We may feel that putting a little so called “white lie” on our resume will be harmless and we will justify this by saying to ourselves “I am only pronouncing my experience”. But what were really are doing is lying to ourselves and to the employer. Avoid lying in your resume, it will bite you back later!

Here are 5 reasons why it’s best to avoid lying on your resume:

1. Most important of all – it’s illegal to do so and can result in your immediate dismissal. In fact it really isn’t fair on the other candidates who are in competition with each other. If one or people lie on their resume, it makes it really unfair competition in being considered for employment.

2. Employers will do reference checks on your resume as standard procedure. They will ask your referees about what you did and clarify with them if it is true and correct.

3. If you are asked to do something at work that you said in your resume you could do, only to not be able to do it, is embarrassing and very awkward. The employer or your manager will catch on.

4. A lie is a lie. No such thing as a white lie. You either worked for that particular employer in that role, or you didn’t. There is no in between.

Author: Matthew Coppola, Client Centric Executive Employment Solutions

If you need a new CV and Covering Letter, without the lies! Please visit: http://www.clientcentric.com.au/#!resume-writing-services/ck40

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The 5 signs of a quality build CV, by Matthew Coppola

As it gets harder and harder to secure employment and stand out from other job candidates, it is becoming increasingly important to have a powerful resume that really sells and markets your skills and abilities to prospective employers.


As it gets harder and harder to secure employment and stand out from other job candidates, it is becoming increasingly important to have a powerful resume that really sells and markets your skills and abilities to prospective employers.

Here are 5 signs of what makes a quality CV:

1. It is specific

Is your resume effectively marketing you toward one particular type of industry or role? Or does your CV have little direction about what career you are heading towards and how you define yourself in your field?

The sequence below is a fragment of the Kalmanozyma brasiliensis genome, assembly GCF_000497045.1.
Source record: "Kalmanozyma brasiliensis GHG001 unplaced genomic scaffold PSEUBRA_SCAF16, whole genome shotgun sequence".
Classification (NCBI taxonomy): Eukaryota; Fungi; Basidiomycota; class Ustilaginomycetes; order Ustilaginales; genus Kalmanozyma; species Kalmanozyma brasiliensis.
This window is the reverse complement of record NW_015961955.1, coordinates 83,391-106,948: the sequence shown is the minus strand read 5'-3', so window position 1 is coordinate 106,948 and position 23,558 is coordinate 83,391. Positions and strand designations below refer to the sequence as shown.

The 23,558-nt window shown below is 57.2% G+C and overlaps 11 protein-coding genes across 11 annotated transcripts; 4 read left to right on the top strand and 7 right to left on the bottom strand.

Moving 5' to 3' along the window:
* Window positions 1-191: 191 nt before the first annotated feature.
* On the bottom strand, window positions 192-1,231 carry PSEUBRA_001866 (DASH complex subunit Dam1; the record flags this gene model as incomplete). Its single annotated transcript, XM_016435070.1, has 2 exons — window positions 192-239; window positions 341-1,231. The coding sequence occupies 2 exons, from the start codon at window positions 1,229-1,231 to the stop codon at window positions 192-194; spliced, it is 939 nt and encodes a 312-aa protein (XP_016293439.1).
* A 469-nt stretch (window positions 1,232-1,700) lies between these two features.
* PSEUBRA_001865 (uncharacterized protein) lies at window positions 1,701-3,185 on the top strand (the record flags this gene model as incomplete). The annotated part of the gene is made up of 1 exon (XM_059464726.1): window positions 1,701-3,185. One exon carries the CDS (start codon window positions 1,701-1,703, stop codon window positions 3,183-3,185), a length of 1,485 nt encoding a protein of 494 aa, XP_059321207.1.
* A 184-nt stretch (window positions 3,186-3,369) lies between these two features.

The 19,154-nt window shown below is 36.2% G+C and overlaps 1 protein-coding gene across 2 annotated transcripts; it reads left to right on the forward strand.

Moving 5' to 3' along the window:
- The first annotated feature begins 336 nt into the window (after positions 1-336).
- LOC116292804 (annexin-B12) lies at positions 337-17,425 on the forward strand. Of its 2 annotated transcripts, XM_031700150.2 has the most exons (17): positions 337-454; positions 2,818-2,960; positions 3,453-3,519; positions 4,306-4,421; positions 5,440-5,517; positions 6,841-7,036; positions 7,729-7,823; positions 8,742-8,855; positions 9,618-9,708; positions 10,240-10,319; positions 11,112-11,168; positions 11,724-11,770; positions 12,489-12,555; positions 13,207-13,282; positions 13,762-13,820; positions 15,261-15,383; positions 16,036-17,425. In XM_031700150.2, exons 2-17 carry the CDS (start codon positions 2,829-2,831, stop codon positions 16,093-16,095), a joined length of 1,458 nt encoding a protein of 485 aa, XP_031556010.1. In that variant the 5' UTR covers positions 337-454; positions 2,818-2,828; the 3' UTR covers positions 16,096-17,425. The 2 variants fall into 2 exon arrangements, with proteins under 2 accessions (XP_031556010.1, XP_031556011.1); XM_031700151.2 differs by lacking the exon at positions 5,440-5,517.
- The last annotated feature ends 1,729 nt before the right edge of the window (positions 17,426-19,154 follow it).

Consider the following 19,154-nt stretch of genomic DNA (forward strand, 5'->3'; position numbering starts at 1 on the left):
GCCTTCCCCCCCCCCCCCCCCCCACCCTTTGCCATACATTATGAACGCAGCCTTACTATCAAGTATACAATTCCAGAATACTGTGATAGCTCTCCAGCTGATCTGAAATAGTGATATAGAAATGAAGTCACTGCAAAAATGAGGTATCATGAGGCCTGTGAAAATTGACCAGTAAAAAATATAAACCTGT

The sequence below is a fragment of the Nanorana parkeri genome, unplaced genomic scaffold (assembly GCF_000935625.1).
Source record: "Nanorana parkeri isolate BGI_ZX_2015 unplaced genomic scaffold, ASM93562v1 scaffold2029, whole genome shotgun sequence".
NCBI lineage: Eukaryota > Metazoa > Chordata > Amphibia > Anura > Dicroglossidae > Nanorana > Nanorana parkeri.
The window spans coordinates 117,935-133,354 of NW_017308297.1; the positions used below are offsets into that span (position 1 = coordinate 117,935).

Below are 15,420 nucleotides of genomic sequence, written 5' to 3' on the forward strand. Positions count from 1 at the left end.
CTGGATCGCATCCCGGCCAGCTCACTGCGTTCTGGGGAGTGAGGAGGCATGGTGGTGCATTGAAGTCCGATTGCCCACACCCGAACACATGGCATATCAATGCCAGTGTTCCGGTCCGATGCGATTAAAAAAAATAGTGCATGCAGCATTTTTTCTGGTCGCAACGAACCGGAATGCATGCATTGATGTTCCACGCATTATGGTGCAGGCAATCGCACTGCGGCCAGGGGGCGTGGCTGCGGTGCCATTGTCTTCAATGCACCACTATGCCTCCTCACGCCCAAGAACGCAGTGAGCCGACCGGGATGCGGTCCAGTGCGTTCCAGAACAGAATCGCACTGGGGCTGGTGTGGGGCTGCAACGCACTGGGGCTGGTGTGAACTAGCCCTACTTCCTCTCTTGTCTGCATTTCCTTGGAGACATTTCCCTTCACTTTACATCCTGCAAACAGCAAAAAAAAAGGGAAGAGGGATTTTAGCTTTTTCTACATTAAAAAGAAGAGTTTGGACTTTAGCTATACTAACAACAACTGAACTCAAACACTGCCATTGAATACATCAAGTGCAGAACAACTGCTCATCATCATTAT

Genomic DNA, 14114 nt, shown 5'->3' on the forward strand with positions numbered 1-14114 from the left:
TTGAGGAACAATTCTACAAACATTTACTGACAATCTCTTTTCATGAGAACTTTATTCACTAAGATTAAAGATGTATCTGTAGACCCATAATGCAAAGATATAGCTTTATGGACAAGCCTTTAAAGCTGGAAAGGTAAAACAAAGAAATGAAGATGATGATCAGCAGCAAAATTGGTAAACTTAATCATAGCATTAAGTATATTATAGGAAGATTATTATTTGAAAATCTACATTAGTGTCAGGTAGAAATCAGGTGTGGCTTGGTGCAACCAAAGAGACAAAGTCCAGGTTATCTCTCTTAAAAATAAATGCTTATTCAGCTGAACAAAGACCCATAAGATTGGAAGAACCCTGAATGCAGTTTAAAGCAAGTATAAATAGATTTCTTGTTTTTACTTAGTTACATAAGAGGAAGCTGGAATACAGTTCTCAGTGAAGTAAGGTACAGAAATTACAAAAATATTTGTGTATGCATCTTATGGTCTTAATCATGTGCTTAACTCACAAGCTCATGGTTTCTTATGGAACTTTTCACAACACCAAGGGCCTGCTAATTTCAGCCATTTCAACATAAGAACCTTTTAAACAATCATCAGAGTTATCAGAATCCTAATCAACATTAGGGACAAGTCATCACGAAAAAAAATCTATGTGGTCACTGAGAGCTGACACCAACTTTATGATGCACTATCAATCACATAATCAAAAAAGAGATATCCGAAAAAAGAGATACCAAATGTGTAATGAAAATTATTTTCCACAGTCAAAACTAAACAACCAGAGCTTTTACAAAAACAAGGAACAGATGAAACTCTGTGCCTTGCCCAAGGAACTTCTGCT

2. It is well written and structured. 

The CV must flow and be readable. Employers have limited time reading your resume so you want to make sure that it has clear headings, bullet points, and is in order from your name to the selling summary then competencies and your education and training and so forth.

3. It expands on your skills and experience and clearly outlines your success. 

Mention some of your notable achievements both at work/school. If you have recently graduated, make sure that the CV reflects the grades you achieved and some successful projects you completed. A brief summary will be sufficient.

For every job role, make a list underneath it of your achievements with that employer/in that position.

4. It is readable.

Does it sound clear to you when your read it aloud? Does it make sense? This is important. You want to impress the person looking at your CV with your exceptional skills in your attention to detail.

5. It is personalised.

Make sure that it is tailored for the positions that you are applying for. Use key words employers in the industry are looking for and make sure that your CV is a good reflection of what is best practice/desirable in the industry.

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Client Centric Executive Employment Solutions

For information on professional CV writing services, please visit http://www.clientcentric.com.au/#!resume-writing-services/ck40

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Adelaide Resume Writing Services | Client Centric Executive Employment Solutions


Employment solutions that work.

Established in 2010, Client Centric has become one of the leading boutique employment services firm in Australia. We deliver career and employment solutions for  jobseekers and employers throughout the employment lifecycle. 

We offer a variety of employment and HR services for both jobseekers and employers. We specialise in writing professional and tailored Resumes that really market and sell the individual. We are also experts in writing high quality responses to Key Selection Criteria that have resulted in very successful outcomes and the results prove this.